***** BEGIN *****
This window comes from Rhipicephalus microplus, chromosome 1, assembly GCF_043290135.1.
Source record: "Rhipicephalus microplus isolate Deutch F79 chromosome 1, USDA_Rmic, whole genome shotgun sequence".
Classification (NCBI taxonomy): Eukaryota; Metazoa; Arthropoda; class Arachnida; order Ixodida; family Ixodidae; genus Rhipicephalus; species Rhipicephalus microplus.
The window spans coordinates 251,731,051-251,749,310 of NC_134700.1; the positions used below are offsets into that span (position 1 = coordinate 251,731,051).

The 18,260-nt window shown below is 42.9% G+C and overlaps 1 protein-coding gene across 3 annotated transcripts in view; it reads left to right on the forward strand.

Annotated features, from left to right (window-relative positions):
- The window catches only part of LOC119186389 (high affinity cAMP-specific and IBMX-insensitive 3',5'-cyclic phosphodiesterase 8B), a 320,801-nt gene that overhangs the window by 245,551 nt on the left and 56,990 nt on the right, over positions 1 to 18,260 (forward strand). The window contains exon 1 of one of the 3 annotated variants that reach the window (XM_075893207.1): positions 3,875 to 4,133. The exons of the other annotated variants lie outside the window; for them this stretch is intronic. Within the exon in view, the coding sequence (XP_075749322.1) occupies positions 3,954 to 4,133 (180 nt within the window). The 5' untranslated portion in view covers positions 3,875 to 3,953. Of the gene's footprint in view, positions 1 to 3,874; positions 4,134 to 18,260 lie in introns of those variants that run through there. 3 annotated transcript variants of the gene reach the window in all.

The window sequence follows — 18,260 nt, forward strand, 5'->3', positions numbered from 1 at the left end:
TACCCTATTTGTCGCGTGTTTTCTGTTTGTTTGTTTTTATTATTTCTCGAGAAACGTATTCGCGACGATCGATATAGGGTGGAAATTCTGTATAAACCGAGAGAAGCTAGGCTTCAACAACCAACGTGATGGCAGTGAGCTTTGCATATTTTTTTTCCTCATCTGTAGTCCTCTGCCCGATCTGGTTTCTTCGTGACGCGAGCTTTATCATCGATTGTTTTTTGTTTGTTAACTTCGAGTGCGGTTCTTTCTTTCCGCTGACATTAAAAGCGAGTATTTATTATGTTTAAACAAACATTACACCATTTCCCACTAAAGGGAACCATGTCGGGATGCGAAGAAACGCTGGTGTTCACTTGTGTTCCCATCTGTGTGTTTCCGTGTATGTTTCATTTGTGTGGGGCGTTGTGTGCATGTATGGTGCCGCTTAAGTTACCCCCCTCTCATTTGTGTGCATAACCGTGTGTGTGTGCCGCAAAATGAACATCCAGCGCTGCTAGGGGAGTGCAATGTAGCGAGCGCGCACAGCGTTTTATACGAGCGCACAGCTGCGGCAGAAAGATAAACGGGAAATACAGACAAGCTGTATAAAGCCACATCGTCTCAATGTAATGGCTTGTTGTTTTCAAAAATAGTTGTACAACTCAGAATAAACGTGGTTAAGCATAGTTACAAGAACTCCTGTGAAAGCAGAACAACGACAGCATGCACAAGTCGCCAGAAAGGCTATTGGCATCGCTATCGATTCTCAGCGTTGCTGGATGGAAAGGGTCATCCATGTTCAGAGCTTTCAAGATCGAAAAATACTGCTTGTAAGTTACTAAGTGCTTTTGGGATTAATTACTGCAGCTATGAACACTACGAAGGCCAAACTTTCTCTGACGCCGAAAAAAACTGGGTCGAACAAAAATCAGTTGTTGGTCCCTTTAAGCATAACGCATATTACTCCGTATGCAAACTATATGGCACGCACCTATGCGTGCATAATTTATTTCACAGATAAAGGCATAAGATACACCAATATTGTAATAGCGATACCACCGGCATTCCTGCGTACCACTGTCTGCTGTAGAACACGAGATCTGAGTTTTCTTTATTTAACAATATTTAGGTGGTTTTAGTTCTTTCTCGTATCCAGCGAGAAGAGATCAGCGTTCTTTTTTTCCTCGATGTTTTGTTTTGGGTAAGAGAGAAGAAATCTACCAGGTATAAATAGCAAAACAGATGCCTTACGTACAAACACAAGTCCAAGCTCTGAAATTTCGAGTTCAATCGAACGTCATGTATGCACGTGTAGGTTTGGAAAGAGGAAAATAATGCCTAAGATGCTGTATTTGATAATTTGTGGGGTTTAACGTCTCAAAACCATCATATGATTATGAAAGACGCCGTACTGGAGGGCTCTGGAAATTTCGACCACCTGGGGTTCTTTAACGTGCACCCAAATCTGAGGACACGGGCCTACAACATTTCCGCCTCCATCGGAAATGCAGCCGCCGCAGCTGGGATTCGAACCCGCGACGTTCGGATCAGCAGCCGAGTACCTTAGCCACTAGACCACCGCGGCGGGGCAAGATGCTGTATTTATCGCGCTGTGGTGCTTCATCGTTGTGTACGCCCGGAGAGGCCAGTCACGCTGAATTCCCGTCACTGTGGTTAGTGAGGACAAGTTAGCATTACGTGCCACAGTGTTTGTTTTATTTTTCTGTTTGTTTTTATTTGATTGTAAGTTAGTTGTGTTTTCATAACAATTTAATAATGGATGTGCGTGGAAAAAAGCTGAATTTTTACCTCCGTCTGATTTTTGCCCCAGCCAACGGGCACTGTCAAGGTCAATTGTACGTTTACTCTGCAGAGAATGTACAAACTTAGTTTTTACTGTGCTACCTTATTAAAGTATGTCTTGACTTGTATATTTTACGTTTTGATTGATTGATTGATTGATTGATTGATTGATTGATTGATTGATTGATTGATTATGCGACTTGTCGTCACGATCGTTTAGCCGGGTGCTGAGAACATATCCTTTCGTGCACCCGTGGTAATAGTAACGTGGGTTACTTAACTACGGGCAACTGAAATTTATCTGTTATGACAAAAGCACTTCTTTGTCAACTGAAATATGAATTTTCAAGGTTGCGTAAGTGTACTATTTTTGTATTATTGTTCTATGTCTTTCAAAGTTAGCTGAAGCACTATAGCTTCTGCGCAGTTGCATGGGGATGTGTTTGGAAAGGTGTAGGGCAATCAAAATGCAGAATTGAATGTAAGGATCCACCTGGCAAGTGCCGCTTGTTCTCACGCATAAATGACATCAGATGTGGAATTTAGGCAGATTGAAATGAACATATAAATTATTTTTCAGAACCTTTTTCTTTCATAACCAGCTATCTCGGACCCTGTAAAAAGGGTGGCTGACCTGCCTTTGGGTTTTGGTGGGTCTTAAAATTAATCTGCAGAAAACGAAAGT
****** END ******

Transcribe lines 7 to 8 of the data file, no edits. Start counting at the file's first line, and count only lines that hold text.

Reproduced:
- The window catches only part of LOC119186389 (high affinity cAMP-specific and IBMX-insensitive 3',5'-cyclic phosphodiesterase 8B), a 320,801-nt gene that overhangs the window by 245,551 nt on the left and 56,990 nt on the right, over positions 1 to 18,260 (forward strand). The window contains exon 1 of one of the 3 annotated variants that reach the window (XM_075893207.1): positions 3,875 to 4,133. The exons of the other annotated variants lie outside the window; for them this stretch is intronic. Within the exon in view, the coding sequence (XP_075749322.1) occupies positions 3,954 to 4,133 (180 nt within the window). The 5' untranslated portion in view covers positions 3,875 to 3,953. Of the gene's footprint in view, positions 1 to 3,874; positions 4,134 to 18,260 lie in introns of those variants that run through there. 3 annotated transcript variants of the gene reach the window in all.

The window sequence follows — 18,260 nt, forward strand, 5'->3', positions numbered from 1 at the left end: